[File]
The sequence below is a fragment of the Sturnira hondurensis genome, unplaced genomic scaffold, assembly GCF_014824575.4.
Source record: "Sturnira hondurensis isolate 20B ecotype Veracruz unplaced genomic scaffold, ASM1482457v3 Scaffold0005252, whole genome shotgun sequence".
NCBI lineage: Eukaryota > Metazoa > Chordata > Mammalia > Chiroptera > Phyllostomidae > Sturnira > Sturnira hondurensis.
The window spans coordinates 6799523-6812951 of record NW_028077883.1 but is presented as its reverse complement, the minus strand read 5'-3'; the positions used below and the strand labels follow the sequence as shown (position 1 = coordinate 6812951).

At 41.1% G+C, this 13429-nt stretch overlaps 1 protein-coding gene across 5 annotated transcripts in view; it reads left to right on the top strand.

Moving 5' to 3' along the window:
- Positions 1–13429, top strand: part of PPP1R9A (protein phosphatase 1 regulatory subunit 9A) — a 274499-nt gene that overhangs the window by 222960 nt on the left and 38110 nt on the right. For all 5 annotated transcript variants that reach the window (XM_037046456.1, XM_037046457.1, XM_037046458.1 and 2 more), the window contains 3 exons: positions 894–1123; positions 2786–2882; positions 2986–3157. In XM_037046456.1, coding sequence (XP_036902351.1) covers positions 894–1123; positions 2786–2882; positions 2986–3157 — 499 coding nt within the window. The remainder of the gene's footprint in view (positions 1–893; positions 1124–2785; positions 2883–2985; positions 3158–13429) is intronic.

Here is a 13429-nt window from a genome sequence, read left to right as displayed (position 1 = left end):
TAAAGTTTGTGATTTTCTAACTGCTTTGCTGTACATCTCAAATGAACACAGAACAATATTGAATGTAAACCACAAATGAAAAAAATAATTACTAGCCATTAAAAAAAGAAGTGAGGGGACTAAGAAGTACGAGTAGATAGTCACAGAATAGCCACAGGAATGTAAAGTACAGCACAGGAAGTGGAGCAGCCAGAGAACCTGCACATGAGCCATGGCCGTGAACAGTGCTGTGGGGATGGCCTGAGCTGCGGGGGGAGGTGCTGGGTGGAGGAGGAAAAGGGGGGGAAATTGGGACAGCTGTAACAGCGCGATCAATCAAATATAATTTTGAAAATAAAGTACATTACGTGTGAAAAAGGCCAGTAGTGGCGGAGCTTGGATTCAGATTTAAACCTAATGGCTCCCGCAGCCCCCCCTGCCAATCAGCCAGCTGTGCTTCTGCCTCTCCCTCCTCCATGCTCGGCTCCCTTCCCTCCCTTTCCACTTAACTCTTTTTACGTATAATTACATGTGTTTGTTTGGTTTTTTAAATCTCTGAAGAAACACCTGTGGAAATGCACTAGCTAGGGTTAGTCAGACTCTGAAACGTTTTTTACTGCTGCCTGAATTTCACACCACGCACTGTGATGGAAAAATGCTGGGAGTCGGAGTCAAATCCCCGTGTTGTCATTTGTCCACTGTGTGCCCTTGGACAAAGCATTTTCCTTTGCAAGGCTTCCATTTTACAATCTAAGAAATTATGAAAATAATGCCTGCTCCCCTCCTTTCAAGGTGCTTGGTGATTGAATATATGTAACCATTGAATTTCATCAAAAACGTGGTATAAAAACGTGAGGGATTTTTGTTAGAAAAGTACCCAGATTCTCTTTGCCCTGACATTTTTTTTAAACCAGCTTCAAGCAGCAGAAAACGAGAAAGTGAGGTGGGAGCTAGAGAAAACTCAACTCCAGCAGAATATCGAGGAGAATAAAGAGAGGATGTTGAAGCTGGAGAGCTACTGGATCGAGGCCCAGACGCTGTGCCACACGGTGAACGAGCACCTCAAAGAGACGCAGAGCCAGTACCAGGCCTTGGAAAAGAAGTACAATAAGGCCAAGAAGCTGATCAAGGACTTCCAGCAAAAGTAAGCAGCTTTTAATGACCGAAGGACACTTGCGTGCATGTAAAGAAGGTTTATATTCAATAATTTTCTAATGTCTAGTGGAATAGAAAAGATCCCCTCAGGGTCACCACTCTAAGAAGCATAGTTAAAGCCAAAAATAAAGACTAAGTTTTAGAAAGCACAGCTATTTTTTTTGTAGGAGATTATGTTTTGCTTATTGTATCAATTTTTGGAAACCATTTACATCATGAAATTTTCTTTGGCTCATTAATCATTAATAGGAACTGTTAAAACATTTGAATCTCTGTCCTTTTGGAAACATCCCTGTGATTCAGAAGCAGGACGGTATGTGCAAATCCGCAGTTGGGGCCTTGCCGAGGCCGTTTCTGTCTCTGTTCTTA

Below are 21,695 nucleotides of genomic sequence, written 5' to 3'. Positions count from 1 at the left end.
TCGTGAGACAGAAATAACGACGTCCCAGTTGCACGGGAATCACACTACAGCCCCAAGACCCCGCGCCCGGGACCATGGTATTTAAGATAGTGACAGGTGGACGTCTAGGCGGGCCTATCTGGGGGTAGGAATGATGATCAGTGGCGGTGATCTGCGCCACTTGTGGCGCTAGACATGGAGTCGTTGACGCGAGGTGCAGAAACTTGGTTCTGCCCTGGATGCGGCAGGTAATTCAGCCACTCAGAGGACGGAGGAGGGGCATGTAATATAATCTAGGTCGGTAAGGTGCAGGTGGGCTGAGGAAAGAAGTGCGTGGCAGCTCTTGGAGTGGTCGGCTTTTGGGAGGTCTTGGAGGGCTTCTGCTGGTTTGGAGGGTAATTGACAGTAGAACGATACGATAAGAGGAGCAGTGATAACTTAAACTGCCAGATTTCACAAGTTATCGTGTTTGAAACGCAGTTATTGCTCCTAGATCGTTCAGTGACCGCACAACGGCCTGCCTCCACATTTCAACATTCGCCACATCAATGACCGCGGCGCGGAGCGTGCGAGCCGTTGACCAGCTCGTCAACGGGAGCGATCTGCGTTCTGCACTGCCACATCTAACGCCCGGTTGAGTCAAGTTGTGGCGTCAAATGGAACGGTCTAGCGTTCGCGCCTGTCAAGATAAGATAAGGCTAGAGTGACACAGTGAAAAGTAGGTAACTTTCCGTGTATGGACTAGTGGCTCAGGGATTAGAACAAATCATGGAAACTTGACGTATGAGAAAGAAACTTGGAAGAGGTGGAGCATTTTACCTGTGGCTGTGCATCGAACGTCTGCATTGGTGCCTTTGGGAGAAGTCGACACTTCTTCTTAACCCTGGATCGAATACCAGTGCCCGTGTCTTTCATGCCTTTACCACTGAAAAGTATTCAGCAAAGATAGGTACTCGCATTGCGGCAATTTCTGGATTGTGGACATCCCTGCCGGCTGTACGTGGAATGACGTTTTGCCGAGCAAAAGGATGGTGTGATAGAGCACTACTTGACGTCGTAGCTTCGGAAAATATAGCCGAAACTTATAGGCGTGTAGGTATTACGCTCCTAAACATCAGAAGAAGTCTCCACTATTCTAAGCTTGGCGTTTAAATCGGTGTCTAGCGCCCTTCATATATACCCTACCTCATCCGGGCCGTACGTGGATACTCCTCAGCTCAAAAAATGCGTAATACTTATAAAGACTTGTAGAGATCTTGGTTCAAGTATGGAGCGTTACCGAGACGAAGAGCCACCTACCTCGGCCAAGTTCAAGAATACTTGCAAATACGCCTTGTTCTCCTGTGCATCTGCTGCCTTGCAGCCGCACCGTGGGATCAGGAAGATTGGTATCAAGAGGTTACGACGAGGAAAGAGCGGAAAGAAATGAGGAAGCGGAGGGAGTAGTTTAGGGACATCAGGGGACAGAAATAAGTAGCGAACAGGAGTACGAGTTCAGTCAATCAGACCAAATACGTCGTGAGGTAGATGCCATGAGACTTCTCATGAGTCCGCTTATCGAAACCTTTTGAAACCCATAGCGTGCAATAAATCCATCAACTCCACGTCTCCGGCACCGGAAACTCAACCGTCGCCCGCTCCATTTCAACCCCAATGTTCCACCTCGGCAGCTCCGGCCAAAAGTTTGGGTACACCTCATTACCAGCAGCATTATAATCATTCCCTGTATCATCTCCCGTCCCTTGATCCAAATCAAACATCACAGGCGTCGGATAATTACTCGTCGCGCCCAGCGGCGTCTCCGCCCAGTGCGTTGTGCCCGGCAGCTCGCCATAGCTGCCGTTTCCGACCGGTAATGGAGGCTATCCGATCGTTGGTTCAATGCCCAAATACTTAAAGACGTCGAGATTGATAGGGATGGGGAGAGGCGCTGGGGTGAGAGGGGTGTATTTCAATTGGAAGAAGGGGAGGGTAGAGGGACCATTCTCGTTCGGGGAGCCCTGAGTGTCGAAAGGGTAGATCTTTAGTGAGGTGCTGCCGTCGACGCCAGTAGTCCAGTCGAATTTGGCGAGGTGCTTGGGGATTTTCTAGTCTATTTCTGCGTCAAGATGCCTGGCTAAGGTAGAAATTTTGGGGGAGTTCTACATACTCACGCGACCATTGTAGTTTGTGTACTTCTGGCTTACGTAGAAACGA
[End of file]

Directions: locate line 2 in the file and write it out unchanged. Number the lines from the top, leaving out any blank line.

Source record: "Sturnira hondurensis isolate 20B ecotype Veracruz unplaced genomic scaffold, ASM1482457v3 Scaffold0005252, whole genome shotgun sequence".